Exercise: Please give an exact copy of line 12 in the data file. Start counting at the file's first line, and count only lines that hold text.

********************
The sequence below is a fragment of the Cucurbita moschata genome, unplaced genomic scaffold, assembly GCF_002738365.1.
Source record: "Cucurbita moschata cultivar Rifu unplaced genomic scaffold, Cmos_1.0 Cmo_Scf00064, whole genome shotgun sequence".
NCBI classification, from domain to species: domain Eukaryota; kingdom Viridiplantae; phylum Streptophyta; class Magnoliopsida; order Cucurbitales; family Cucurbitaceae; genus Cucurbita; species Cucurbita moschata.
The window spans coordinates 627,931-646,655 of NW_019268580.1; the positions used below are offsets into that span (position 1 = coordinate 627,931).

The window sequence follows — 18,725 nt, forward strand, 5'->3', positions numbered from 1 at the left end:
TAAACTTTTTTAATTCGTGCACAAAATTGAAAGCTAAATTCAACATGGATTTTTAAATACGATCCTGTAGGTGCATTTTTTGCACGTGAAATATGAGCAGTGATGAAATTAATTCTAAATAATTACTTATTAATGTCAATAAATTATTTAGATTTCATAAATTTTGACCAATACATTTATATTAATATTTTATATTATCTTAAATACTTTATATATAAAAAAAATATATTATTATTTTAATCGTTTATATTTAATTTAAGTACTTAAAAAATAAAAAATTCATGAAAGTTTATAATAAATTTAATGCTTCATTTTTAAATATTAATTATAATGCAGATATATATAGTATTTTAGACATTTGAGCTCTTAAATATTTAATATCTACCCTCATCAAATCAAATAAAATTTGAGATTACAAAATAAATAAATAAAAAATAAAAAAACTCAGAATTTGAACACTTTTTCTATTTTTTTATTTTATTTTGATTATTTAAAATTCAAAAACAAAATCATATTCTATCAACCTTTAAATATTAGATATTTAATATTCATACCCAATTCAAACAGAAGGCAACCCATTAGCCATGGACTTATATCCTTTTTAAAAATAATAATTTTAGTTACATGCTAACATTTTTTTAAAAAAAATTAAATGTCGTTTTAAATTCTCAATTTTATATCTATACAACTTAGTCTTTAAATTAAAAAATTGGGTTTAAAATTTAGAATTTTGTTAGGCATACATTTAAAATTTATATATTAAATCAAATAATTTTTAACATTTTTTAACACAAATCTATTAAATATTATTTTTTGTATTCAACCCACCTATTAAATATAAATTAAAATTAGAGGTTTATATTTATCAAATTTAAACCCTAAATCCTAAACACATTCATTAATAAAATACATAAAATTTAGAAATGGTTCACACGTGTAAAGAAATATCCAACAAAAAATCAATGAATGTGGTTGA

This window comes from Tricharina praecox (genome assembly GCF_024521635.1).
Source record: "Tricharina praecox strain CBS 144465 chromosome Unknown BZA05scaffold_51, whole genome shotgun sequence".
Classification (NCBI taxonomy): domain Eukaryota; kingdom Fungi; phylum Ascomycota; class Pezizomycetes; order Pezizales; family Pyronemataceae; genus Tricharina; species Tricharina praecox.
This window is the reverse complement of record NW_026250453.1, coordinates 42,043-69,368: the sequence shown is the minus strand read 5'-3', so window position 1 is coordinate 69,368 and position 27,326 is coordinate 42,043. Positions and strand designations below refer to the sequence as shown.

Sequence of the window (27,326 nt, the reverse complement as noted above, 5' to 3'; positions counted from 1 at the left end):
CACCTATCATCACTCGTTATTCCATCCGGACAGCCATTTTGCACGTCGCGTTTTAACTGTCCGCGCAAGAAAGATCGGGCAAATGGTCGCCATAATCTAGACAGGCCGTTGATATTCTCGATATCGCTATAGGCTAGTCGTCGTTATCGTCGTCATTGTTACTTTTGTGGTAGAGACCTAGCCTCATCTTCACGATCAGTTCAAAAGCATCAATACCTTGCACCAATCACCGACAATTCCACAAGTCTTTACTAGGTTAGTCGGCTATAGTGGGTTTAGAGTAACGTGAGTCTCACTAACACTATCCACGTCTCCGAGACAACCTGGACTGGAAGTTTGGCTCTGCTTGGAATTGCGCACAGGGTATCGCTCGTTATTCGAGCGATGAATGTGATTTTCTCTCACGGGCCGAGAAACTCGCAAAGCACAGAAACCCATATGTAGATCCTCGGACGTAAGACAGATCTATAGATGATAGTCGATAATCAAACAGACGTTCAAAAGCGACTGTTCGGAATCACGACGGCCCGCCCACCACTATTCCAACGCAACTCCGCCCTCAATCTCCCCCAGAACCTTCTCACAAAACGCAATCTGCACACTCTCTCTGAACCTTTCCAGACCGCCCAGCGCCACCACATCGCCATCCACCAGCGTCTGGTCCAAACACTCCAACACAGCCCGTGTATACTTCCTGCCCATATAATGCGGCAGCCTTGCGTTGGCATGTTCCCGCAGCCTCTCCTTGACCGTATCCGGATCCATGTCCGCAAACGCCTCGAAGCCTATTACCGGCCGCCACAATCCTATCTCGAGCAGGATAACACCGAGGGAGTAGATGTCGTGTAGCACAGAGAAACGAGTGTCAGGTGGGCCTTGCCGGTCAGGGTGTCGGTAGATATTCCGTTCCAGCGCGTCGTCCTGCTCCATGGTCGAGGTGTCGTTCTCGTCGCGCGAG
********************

CACCTATCATCACTCGTTATTCCATCCGGACAGCCATTTTGCACGTCGCGTTTTAACTGTCCGCGCAAGAAAGATCGGGCAAATGGTCGCCATAATCTAGACAGGCCGTTGATATTCTCGATATCGCTATAGGCTAGTCGTCGTTATCGTCGTCATTGTTACTTTTGTGGTAGAGACCTAGCCTCATCTTCACGATCAGTTCAAAAGCATCAATACCTTGCACCAATCACCGACAATTCCACAAGTCTTTACTAGGTTAGTCGGCTATAGTGGGTTTAGAGTAACGTGAGTCTCACTAACACTATCCACGTCTCCGAGACAACCTGGACTGGAAGTTTGGCTCTGCTTGGAATTGCGCACAGGGTATCGCTCGTTATTCGAGCGATGAATGTGATTTTCTCTCACGGGCCGAGAAACTCGCAAAGCACAGAAACCCATATGTAGATCCTCGGACGTAAGACAGATCTATAGATGATAGTCGATAATCAAACAGACGTTCAAAAGCGACTGTTCGGAATCACGACGGCCCGCCCACCACTATTCCAACGCAACTCCGCCCTCAATCTCCCCCAGAACCTTCTCACAAAACGCAATCTGCACACTCTCTCTGAACCTTTCCAGACCGCCCAGCGCCACCACATCGCCATCCACCAGCGTCTGGTCCAAACACTCCAACACAGCCCGTGTATACTTCCTGCCCATATAATGCGGCAGCCTTGCGTTGGCATGTTCCCGCAGCCTCTCCTTGACCGTATCCGGATCCATGTCCGCAAACGCCTCGAAGCCTATTACCGGCCGCCACAATCCTATCTCGAGCAGGATAACACCGAGGGAGTAGATGTCGTGTAGCACAGAGAAACGAGTGTCAGGTGGGCCTTGCCGGTCAGGGTGTCGGTAGATATTCCGTTCCAGCGCGTCGTCCTGCTCCATGGTCGAGGTGTCGTTCTCGTCGCGCGAG